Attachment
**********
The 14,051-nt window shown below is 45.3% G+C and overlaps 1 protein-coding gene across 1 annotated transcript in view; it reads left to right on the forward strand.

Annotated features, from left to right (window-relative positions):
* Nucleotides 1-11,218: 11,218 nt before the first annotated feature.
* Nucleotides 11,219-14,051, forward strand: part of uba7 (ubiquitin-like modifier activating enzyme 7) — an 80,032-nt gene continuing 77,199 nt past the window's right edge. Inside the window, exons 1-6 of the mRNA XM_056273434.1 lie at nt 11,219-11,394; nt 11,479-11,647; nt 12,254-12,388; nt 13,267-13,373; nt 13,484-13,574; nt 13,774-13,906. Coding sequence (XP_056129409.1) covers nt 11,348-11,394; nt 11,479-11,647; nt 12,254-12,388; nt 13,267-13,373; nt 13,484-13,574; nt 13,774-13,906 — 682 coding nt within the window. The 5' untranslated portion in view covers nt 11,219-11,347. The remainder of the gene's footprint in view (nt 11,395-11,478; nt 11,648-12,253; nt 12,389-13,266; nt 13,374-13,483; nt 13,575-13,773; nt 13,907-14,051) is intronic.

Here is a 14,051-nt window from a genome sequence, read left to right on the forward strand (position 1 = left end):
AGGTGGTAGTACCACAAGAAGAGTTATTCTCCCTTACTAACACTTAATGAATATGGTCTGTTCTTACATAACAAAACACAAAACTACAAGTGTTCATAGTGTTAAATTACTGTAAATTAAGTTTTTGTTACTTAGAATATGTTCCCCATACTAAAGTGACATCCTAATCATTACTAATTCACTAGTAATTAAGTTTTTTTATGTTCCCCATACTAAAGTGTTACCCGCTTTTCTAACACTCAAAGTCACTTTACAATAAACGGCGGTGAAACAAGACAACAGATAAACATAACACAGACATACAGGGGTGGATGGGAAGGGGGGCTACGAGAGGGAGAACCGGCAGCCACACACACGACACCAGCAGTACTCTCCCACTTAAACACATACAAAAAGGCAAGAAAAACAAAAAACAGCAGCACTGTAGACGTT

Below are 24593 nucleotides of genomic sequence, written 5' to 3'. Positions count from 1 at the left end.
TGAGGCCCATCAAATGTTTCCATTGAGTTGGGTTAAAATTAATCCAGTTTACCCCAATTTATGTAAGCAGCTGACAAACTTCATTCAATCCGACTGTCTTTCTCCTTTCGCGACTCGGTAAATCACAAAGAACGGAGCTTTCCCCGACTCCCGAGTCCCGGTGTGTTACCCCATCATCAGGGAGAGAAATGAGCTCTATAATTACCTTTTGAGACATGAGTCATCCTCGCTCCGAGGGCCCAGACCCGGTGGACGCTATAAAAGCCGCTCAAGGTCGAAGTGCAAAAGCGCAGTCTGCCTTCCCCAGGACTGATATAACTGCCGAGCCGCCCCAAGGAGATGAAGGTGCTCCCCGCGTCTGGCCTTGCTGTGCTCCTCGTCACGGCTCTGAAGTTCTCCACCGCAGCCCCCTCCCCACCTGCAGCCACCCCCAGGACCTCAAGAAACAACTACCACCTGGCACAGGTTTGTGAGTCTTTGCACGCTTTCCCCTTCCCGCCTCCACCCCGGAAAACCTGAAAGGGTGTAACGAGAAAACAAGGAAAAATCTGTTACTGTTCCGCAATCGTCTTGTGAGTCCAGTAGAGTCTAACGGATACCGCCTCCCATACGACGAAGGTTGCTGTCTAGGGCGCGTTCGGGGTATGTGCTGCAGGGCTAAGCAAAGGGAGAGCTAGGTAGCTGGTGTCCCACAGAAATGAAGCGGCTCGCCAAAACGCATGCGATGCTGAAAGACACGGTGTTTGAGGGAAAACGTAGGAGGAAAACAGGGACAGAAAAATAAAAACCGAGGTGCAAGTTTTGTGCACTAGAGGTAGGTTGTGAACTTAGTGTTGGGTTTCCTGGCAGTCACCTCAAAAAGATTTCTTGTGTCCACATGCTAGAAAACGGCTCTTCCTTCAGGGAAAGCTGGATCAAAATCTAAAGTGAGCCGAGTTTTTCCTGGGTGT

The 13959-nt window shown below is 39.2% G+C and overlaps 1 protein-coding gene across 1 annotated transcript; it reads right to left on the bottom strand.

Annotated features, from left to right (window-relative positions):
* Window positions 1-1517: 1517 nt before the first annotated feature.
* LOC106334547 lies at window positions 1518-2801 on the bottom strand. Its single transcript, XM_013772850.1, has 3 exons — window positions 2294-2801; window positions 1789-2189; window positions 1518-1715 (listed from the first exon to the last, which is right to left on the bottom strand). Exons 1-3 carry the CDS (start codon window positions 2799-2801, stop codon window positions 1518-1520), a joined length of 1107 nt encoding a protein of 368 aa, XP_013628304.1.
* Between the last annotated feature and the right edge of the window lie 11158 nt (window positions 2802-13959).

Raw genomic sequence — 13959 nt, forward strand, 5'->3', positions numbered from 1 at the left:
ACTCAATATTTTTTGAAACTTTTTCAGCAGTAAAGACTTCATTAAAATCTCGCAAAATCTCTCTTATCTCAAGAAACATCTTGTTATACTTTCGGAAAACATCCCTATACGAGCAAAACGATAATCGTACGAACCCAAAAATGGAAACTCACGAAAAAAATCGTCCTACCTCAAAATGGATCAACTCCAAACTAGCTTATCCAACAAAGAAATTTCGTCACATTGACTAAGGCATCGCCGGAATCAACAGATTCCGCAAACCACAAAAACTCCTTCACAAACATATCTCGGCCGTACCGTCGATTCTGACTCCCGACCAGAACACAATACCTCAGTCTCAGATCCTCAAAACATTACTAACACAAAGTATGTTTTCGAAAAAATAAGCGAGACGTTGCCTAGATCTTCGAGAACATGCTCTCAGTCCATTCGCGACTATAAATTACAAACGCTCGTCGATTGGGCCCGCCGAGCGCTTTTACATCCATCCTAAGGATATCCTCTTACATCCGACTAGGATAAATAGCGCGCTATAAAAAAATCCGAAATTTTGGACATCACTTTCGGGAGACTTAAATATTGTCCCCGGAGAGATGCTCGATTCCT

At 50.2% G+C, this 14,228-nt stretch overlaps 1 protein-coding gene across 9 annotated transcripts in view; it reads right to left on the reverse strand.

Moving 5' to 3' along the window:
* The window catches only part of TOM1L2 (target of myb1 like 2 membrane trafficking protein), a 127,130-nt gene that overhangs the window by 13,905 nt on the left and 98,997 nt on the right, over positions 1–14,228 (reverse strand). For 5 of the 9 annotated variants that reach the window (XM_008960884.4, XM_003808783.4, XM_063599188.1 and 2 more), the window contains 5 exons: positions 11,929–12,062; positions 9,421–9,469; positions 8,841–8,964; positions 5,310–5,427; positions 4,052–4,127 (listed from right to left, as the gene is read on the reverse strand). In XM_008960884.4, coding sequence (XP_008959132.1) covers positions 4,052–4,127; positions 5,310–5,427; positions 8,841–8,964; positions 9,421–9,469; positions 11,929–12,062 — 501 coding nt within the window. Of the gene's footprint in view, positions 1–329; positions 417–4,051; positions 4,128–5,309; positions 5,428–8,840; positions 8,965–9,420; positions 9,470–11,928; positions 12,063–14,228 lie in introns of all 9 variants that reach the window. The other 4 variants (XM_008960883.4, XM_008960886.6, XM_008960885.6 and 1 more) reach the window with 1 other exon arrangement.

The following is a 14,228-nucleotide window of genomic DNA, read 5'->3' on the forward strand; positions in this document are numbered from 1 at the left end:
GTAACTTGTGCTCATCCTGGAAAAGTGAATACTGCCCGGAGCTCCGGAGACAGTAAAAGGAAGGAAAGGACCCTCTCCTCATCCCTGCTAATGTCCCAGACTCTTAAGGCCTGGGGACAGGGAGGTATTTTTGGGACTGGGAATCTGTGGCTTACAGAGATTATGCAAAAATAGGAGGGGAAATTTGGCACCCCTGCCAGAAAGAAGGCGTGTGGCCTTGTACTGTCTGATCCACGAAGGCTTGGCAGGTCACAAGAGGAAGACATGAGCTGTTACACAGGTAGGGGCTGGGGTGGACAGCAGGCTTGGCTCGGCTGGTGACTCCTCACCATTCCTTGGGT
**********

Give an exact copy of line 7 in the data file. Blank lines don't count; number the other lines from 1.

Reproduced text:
Below are 24593 nucleotides of genomic sequence, written 5' to 3'. Positions count from 1 at the left end.